- Surgery: Removing the breast or part of it where a tumor is found.
- Hormone-blocking medications: Medicine that blocks hormones that cancer uses to grow.
- Chemotherapy: The use of chemicals that are toxic to cancer cells.
- Radiation therapy: The use of beams of radiation targeted to where the cancer is.
- Biological agents: These include antibodies and interleukins that help fight cancer.
Some of the treatment options, particularly chemotherapy and radiation therapy, have unpleasant and potentially harmful side effects. Side effects like nausea, fatigue, and hair loss, are common for both radiation and chemotherapy treatments. Having a molecular test to help assess the breast cancer can provide physicians with extra information to help them decide if additional or different treatment is needed.
Oncotype DX test for breast cancer
The most widely used application of Oncotype DX tests is in people who have breast cancer. The Oncotype DX Breast Recurrence Score test is only recommended for use in certain cases of breast cancer. These are discussed below:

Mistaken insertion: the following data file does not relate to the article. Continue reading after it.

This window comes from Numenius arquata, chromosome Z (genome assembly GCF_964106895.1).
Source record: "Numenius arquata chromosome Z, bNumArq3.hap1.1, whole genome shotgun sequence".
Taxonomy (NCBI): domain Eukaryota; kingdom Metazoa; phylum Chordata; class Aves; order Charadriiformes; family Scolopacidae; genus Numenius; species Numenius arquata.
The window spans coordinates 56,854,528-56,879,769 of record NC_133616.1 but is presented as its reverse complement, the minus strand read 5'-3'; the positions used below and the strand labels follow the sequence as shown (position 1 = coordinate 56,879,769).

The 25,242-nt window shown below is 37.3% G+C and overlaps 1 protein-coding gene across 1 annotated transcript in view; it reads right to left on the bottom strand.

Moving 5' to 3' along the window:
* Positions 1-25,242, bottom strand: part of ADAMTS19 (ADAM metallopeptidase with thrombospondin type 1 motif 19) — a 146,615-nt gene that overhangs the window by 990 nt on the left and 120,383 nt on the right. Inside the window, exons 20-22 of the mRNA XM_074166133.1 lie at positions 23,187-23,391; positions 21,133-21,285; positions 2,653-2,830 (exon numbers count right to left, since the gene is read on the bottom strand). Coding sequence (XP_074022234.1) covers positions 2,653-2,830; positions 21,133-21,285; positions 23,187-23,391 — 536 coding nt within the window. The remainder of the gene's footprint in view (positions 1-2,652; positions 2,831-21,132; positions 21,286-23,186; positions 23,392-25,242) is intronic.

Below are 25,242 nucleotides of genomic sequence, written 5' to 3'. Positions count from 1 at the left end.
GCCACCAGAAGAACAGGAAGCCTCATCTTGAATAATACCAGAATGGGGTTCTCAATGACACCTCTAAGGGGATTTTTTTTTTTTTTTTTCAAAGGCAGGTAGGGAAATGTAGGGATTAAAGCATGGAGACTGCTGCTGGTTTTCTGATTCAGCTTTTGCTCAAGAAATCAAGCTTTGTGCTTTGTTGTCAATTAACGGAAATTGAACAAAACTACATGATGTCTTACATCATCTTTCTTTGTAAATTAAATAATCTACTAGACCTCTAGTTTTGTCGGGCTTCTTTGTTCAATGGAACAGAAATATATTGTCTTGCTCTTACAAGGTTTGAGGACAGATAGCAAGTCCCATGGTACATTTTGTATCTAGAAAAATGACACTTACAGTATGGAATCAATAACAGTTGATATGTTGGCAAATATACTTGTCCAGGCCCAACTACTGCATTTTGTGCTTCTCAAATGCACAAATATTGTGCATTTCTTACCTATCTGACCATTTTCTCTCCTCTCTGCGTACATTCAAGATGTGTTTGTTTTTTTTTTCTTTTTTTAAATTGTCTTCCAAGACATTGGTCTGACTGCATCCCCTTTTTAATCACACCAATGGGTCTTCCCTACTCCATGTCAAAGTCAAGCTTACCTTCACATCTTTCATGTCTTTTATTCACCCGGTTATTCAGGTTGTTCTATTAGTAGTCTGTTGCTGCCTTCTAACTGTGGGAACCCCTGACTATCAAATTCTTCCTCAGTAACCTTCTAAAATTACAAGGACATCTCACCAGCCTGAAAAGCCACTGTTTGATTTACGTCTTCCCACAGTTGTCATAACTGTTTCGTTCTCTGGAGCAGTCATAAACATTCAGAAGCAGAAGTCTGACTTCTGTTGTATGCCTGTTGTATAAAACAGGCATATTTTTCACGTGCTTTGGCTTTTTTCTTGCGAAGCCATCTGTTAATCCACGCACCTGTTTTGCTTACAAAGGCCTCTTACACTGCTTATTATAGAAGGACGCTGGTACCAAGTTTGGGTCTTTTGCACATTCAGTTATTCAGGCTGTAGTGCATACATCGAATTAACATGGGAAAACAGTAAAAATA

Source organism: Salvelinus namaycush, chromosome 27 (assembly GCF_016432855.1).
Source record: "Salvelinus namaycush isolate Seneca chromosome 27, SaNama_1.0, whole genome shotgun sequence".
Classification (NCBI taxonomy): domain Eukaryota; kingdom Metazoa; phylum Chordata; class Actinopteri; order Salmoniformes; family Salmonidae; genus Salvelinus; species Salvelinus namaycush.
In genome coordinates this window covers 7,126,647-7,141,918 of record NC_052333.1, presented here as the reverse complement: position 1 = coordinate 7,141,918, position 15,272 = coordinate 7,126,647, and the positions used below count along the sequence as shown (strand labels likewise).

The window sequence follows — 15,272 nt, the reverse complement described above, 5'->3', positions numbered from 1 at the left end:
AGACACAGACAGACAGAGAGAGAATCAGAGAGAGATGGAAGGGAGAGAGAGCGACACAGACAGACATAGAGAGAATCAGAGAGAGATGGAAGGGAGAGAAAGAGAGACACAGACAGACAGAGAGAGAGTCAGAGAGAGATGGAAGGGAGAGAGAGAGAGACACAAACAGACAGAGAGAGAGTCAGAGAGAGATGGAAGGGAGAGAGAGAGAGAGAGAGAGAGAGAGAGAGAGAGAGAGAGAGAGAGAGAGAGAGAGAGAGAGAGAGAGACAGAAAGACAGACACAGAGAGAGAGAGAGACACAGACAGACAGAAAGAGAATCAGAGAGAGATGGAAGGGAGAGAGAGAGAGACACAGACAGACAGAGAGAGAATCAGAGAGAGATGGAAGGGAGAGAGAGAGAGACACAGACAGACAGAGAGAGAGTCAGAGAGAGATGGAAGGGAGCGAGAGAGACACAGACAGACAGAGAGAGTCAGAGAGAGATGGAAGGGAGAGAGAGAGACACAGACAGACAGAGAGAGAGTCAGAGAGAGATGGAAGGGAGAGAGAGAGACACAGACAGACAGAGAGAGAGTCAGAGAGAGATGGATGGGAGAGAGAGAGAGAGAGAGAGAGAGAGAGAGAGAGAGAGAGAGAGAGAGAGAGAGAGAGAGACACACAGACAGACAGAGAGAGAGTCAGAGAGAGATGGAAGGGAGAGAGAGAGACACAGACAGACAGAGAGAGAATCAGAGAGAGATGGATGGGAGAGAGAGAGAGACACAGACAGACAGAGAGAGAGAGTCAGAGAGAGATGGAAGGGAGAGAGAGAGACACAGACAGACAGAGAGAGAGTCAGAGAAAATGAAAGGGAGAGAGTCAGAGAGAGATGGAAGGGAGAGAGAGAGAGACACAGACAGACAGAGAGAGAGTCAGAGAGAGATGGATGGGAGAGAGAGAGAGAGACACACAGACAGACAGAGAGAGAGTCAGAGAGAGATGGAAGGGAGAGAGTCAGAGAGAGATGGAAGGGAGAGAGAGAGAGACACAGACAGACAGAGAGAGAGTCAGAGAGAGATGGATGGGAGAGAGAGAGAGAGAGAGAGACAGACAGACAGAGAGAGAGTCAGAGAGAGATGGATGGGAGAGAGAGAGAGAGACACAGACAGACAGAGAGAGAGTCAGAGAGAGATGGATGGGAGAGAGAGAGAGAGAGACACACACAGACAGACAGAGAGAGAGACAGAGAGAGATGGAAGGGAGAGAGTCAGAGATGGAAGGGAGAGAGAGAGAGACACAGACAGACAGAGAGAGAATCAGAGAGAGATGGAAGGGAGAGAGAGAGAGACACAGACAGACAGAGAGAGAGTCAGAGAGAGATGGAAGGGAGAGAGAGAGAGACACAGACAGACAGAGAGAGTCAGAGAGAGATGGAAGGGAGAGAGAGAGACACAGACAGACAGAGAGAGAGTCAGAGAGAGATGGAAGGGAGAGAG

- The breast cancer is estrogen-receptor positive: This means the breast cancer cells can use the hormone estrogen.
- The cancer is human epidermal growth factor receptor-negative. This means that the cells only have a few HER2 proteins. These proteins usually help control cell growth rate. A lack of this protein means cells like cancer, can grow out of control.
- The breast cancer has been classified as stage I, II, or IIIA invasive. The stage gives the extent of the cancer, and invasive means that the cancer has spread from the point of origin.
Oncotype DX Breast Recurrence Score
The Oncotype DX Breast Recurrence Score can indicate whether or not it is better to have chemotherapy given the side effects of this treatment.
The DX score is based on the activity of 21 genes found in breast cancer cells. The results of the scores are given below:
For women who are 49 and younger, a score of:
- 0 to 20 is a low to medium chance of recurrence and chemotherapy is not recommended.
- 26 and higher indicates a high chance of recurrence and chemotherapy is recommended.
For women who are 50 and older, a score of: